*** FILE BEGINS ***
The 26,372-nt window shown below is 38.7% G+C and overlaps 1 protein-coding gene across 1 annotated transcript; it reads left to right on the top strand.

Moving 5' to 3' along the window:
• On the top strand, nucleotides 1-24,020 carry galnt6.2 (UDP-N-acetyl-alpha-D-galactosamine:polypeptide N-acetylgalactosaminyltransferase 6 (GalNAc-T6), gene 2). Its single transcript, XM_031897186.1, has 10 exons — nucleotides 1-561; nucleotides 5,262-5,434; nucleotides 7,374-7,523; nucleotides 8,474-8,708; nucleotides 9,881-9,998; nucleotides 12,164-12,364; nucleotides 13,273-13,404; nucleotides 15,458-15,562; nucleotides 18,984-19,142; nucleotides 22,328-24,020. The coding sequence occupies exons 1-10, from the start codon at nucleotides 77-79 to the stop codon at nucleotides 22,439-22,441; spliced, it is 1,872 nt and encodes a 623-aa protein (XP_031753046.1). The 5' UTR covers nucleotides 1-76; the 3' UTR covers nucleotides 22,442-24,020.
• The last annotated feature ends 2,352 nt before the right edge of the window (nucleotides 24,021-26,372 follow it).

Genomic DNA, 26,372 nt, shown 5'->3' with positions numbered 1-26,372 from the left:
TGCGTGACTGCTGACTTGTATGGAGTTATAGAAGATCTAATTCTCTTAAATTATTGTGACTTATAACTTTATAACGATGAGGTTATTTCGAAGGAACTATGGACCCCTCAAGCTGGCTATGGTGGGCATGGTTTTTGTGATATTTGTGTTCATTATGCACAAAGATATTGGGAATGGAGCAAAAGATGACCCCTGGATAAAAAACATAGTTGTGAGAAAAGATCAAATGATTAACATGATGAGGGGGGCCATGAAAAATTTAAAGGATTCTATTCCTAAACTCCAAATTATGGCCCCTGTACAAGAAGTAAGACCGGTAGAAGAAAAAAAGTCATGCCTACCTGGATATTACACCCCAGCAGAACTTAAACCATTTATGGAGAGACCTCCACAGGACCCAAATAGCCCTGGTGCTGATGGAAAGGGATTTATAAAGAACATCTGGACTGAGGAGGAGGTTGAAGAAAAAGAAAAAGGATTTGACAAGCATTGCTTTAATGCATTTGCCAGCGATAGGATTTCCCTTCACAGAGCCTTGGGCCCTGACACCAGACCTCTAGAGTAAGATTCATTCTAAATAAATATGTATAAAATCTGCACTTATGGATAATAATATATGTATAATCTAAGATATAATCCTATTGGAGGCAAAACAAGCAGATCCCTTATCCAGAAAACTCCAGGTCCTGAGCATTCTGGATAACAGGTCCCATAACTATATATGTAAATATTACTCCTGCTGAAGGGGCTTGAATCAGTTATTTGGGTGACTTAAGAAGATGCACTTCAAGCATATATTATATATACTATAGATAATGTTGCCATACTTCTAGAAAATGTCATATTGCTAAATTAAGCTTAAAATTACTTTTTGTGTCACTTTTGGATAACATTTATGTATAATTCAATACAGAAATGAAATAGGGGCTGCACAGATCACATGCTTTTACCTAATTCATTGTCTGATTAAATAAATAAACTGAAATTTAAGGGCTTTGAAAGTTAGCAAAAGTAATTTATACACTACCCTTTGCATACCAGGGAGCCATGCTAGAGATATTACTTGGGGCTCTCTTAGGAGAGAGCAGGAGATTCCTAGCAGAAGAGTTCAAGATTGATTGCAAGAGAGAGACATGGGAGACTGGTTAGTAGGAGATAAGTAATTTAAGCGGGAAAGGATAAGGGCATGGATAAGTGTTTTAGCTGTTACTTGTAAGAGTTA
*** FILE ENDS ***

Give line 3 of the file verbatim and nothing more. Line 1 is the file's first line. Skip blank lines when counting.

• On the top strand, nucleotides 1-24,020 carry galnt6.2 (UDP-N-acetyl-alpha-D-galactosamine:polypeptide N-acetylgalactosaminyltransferase 6 (GalNAc-T6), gene 2). Its single transcript, XM_031897186.1, has 10 exons — nucleotides 1-561; nucleotides 5,262-5,434; nucleotides 7,374-7,523; nucleotides 8,474-8,708; nucleotides 9,881-9,998; nucleotides 12,164-12,364; nucleotides 13,273-13,404; nucleotides 15,458-15,562; nucleotides 18,984-19,142; nucleotides 22,328-24,020. The coding sequence occupies exons 1-10, from the start codon at nucleotides 77-79 to the stop codon at nucleotides 22,439-22,441; spliced, it is 1,872 nt and encodes a 623-aa protein (XP_031753046.1). The 5' UTR covers nucleotides 1-76; the 3' UTR covers nucleotides 22,442-24,020.